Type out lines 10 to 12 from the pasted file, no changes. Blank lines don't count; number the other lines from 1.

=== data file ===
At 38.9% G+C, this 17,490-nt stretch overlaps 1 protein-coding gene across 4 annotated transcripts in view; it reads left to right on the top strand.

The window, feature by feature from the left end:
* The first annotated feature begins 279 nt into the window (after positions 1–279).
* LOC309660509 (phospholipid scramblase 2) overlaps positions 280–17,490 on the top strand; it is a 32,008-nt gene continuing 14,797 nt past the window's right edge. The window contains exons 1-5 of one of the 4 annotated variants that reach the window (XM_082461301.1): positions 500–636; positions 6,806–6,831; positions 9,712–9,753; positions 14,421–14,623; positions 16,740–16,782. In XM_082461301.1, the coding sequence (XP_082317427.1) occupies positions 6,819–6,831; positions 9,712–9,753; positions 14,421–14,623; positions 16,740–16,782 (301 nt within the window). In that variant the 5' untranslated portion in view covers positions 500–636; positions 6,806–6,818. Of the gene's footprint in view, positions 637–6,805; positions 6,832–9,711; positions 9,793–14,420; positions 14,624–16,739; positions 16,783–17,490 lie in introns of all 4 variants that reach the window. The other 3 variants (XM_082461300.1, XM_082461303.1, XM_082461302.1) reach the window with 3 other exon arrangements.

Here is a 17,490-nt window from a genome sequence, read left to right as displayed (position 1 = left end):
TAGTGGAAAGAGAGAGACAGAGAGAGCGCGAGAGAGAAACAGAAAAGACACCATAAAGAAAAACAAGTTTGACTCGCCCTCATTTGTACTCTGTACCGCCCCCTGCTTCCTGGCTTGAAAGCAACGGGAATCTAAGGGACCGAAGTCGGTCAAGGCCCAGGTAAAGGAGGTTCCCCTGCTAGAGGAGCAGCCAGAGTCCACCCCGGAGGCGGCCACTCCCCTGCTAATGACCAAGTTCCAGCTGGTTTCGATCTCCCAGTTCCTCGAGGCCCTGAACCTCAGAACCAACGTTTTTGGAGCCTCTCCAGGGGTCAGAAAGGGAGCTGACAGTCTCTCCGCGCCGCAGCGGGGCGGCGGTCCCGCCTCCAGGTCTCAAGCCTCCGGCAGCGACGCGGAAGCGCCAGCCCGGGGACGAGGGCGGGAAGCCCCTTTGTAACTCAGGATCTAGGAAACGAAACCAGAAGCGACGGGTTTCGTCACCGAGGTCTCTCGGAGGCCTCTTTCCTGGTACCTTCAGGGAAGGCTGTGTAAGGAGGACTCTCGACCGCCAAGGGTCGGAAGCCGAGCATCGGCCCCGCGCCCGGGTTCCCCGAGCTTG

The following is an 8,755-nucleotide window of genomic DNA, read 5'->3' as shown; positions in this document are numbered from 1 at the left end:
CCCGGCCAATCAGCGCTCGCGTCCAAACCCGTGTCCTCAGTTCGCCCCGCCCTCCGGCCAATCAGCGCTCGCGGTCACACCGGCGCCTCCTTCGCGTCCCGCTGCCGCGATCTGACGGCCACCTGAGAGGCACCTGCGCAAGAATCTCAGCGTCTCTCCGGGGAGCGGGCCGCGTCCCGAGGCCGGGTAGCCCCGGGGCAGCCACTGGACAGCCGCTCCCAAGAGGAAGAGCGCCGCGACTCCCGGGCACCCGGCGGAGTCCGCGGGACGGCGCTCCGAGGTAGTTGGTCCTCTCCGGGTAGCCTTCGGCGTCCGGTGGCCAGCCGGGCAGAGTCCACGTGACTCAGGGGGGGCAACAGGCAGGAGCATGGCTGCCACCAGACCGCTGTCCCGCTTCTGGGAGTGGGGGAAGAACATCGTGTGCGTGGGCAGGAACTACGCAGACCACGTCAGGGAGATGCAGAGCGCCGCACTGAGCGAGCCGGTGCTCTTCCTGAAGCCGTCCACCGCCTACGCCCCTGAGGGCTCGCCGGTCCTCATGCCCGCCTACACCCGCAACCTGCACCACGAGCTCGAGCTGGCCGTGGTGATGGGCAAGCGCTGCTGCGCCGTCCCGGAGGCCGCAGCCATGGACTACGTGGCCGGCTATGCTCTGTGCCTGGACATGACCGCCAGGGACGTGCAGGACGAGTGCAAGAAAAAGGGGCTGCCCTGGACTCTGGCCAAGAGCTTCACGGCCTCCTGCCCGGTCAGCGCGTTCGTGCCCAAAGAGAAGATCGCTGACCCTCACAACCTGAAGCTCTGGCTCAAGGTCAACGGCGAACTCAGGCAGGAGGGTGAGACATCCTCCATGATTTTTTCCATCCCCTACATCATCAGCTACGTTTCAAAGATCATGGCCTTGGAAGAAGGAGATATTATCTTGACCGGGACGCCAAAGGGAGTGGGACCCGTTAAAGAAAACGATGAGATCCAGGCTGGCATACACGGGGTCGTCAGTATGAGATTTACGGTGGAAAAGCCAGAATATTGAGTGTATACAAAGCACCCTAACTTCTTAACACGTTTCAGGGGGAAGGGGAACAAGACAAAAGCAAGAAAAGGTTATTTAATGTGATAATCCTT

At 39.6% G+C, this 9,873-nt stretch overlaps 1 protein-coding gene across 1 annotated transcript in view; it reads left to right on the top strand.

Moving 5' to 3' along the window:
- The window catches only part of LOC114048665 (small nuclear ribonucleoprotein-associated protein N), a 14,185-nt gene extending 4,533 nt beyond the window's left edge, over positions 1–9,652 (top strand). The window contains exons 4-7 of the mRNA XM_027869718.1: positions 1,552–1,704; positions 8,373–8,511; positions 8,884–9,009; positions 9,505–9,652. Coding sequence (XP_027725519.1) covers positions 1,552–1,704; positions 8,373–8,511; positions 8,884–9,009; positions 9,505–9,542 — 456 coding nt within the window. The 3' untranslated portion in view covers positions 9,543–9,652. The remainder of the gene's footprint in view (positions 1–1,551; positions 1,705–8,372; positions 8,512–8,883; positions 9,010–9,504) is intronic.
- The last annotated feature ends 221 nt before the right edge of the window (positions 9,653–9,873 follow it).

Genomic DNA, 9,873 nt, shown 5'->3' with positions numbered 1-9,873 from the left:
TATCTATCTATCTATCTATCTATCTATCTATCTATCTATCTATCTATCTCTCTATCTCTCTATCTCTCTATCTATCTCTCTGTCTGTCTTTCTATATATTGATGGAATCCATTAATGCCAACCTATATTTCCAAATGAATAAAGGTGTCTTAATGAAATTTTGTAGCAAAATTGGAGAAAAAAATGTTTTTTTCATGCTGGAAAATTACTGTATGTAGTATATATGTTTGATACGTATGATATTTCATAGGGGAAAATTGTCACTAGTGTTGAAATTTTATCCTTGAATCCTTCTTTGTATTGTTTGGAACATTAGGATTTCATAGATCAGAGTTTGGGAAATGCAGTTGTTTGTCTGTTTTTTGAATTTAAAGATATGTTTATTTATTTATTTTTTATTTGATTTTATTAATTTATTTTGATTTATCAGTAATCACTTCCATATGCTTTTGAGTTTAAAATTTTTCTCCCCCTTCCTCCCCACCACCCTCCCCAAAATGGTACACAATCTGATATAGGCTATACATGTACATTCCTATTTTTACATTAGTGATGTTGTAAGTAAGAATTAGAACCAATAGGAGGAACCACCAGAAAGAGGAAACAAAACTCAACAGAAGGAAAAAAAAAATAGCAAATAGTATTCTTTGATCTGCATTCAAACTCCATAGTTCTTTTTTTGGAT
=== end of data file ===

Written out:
Moving 5' to 3' along the window:
- The window catches only part of LOC114048665 (small nuclear ribonucleoprotein-associated protein N), a 14,185-nt gene extending 4,533 nt beyond the window's left edge, over positions 1–9,652 (top strand). The window contains exons 4-7 of the mRNA XM_027869718.1: positions 1,552–1,704; positions 8,373–8,511; positions 8,884–9,009; positions 9,505–9,652. Coding sequence (XP_027725519.1) covers positions 1,552–1,704; positions 8,373–8,511; positions 8,884–9,009; positions 9,505–9,542 — 456 coding nt within the window. The 3' untranslated portion in view covers positions 9,543–9,652. The remainder of the gene's footprint in view (positions 1–1,551; positions 1,705–8,372; positions 8,512–8,883; positions 9,010–9,504) is intronic.
- The last annotated feature ends 221 nt before the right edge of the window (positions 9,653–9,873 follow it).